Posts Tagged ‘World Conservation Union’

Cloning may help Scottish wildcats survive

March 30, 2008


Britain’s wildest animal could be cloned to save the species from becoming extinct within 10 years.

The number of Scottish wildcats is believed to have fallen to below 400 in their native Highlands, and their continued survival is under serious threat from interbreeding with feral domestic cats, which is diluting the gene pool.

Two kittens were born nine days ago at Port Lympne Wild Animal Park in Kent and it is hoped they will prove relatively pure. DNA tests have still to be carried out.

Pound-for-pound, Felis silvestris grampia is one of the most ferocious predators in the world, but there are fears that this famously untameable creature – with its “tiger-stripe” markings and bushy, ringed tail – will be lost forever as the last survivors die off.

It is on the World Conservation Union’s red list of threatened species.

Conservationists believe, however, that a breakthrough in cloning techniques could safeguard its future.

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Thai pair caught selling endangered animals

March 23, 2008


Thai wildlife police have arrested two vendors and seized more than 200 rare animals including endangered tortoises during a raid at Bangkok’s popular weekend market.

Police say the sting operation turned up more than $70,000 worth of rare birds and animals.

One woman and one man have been arrested and charged with smuggling endangered species.

The World Conservation Union says illegal trade at the market is just one part of a larger international operation.

It says Thailand has become a transportation centre for the illicit animal trade in south-east Asia.

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Endangered species photo fuels ‘Tigergate’: Allegations of faked tiger picture stir emotions over decline of China’s wildlife

January 20, 2008


For conservationists, the news was exceptional. Chinese officials announced last fall that at least one South China tiger, a species not seen in the wild for more than 20 years, still roamed the country’s forests.But almost as soon as the forestry department of China’s central Shaanxi province released photographs of the animal, the story began to unravel.

People posting to Internet chat rooms pointed out that the tiger looked identical to one in a popular Chinese New Year poster and could have been digitally added to the photographs. Journalists argued that a tiger was unlikely to sit still for 20 minutes, the time the local government says that a farmer took to shoot 40 digital images of the animal.

A panel of prominent zoologists, photographers and criminal detectives convened by a Chinese Web site analyzed the images and declared them fake. Among other clues, they pointed out that the tiger holds the same posture in every photo, grass around its feet is undisturbed and its eyes reflect no light.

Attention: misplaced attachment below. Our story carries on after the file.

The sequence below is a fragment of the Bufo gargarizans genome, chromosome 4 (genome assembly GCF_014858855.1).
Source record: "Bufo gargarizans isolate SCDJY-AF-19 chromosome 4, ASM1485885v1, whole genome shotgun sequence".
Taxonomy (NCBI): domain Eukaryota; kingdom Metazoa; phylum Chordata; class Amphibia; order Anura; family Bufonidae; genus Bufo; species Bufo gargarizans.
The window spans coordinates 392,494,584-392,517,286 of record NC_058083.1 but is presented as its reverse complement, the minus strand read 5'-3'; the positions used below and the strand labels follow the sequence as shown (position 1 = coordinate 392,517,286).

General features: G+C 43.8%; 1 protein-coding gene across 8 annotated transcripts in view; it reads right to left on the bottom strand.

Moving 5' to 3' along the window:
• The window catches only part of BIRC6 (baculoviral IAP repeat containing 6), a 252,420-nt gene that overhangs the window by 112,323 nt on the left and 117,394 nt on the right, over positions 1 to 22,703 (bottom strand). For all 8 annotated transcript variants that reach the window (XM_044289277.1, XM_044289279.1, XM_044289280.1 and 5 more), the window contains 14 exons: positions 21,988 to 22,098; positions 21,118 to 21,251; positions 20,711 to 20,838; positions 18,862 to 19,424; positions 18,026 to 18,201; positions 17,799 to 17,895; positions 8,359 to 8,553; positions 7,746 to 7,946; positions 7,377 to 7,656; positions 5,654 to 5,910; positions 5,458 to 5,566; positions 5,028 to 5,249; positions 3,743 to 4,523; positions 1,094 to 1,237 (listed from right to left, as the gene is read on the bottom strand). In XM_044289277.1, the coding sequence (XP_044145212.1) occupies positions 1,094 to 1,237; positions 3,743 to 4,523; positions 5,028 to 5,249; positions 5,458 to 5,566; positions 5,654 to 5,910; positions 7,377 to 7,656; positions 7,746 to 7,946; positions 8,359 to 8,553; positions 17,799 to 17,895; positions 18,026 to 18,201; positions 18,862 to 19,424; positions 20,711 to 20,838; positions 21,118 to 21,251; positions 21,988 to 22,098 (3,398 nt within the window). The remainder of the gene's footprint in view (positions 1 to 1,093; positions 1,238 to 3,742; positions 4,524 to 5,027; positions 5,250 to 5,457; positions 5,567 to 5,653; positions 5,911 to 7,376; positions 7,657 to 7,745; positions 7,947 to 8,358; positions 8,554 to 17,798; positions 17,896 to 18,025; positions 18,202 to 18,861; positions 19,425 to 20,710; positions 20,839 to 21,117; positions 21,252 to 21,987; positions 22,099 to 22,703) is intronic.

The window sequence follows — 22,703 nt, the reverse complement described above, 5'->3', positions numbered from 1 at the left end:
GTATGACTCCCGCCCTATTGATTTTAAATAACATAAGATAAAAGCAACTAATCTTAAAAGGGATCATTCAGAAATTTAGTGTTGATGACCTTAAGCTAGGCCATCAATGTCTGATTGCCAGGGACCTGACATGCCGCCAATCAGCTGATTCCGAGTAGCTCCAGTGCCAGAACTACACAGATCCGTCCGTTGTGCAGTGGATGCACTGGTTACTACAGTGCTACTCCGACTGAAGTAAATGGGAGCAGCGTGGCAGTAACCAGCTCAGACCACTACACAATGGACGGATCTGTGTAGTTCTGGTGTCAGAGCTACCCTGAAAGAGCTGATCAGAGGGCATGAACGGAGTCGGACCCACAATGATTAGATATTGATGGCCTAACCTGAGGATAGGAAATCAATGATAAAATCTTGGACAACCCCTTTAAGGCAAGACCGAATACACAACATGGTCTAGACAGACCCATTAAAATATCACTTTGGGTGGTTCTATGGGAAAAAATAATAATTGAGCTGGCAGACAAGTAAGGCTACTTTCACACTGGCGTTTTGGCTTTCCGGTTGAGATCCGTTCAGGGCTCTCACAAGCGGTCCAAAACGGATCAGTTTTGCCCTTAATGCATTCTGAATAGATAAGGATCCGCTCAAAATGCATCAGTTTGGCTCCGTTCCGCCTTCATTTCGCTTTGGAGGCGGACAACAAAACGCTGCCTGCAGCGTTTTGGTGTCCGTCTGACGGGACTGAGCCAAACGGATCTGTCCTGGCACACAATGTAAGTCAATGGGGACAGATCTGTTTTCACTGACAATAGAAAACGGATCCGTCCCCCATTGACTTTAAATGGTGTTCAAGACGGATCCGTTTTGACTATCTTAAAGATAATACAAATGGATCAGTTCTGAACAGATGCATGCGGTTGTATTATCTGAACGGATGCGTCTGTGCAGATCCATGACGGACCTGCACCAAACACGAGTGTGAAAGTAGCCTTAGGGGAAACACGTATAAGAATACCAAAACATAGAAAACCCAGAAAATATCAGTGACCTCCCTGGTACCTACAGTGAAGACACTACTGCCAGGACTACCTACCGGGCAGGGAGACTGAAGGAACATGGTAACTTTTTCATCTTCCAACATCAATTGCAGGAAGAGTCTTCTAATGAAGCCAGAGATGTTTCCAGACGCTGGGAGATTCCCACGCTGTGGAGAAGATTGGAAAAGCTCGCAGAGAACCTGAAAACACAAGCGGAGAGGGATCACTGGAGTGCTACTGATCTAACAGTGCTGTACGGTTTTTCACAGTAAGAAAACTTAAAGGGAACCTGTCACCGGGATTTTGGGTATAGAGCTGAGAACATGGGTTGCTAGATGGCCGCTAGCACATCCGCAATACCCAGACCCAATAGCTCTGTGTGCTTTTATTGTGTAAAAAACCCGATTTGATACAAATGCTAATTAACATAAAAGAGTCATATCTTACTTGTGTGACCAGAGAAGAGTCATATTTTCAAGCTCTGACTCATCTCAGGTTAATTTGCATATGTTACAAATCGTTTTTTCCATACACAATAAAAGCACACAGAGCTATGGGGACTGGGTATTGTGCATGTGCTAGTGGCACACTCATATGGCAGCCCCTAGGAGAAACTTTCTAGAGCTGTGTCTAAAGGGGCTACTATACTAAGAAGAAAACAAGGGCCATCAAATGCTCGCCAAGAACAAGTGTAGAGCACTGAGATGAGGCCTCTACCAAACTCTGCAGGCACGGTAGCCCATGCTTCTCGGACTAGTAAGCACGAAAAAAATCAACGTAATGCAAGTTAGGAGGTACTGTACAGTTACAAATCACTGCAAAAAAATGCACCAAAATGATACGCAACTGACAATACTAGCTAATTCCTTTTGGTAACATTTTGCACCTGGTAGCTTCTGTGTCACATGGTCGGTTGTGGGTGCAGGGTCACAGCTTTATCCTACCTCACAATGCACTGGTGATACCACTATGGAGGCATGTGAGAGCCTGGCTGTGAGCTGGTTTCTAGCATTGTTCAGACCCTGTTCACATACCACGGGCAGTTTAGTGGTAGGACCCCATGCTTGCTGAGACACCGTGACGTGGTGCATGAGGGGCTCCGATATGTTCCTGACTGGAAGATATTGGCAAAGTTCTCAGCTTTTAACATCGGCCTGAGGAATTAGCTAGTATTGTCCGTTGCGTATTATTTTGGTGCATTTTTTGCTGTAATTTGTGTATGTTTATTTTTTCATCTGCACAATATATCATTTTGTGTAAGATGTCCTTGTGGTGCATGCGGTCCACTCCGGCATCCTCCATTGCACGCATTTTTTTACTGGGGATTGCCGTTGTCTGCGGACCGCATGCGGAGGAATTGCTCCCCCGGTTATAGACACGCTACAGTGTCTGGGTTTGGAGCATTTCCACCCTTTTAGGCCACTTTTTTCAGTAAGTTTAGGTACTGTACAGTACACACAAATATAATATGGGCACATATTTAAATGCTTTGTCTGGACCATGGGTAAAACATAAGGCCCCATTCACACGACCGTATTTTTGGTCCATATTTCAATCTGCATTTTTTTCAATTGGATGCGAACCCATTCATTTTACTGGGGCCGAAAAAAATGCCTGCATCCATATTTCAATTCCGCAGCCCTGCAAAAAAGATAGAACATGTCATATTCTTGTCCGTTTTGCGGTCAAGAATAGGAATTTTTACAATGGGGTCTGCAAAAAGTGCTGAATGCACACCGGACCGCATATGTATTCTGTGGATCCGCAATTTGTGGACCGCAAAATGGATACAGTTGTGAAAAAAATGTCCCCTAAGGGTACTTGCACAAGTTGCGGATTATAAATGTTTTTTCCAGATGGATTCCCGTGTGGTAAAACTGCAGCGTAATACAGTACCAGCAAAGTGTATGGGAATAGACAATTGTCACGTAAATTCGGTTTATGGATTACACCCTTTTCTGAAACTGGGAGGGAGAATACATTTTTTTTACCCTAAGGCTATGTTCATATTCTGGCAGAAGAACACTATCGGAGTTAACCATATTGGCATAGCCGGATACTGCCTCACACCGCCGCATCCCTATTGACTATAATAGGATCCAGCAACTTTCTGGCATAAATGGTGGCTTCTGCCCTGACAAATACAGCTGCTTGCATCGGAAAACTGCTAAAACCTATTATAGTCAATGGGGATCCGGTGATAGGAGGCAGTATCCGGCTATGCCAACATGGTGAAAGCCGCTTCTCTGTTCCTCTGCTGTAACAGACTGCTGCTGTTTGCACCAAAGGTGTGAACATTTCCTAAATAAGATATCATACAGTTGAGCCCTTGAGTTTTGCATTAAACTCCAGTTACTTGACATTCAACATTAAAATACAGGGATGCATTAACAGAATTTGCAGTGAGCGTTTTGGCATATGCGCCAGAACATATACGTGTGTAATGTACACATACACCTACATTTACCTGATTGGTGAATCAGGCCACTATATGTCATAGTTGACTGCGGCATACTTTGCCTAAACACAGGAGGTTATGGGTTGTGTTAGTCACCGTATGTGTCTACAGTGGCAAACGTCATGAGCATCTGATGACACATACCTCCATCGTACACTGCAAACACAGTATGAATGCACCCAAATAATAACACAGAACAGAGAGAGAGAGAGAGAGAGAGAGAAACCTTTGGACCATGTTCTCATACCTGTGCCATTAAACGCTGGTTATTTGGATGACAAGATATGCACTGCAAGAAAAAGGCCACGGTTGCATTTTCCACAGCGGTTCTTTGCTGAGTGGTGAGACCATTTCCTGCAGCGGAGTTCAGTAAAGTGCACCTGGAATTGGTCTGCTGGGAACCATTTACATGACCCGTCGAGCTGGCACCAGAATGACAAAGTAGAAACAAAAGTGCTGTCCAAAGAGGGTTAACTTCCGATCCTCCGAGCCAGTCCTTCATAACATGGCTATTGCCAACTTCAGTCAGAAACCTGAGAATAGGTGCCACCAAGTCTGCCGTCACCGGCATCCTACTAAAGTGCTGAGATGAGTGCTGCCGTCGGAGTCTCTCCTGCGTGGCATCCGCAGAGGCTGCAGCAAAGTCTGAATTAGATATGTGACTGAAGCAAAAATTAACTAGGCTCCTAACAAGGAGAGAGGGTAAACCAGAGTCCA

Instead of offering hope that China is improving conservation efforts, the incident — dubbed “Tigergate” by China’s media — has highlighted how economic development often trumps environmental protection.

China’s pollution, population growth and development have had “a huge impact on wildlife,” said Hu Huijian, a professor at the South China Institute of Endangered Animals in Guangzhou. “There’s not much true wilderness left.”

In China, 83 species of mammals, 86 bird species and 60 kinds of fish are on the verge of extinction, according to the World Conservation Union, a network of hundreds of government and nonprofit groups.

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World’s Smallest Bear Faces Extinction

January 20, 2008


The world’s smallest bear species faces extinction because of deforestation and poaching in its Southeast Asian home, a conservation group said Monday. The sun bear, whose habitat stretches from India to Indonesia, has been classified as vulnerable by the World Conservation Union (IUCN).

“We estimate that sun bears have declined by at least 30 percent over the past 30 years and continue to decline at this rate,” said Rob Steinmetz, a bear expert with the Geneva-based group.

The group estimates there are just over 10,000 sun bears left, said Dave Garshelis, co-chair of the IUCN bear specialist group.

The bear, which weighs between 90 and 130 pounds (between 40 and 60 kilograms), is hunted for its bitter, green bile, which has long been used by Chinese traditional medicine practitioners to treat eye, liver, and other ailments. Bear paws are also considered a delicacy to eat.

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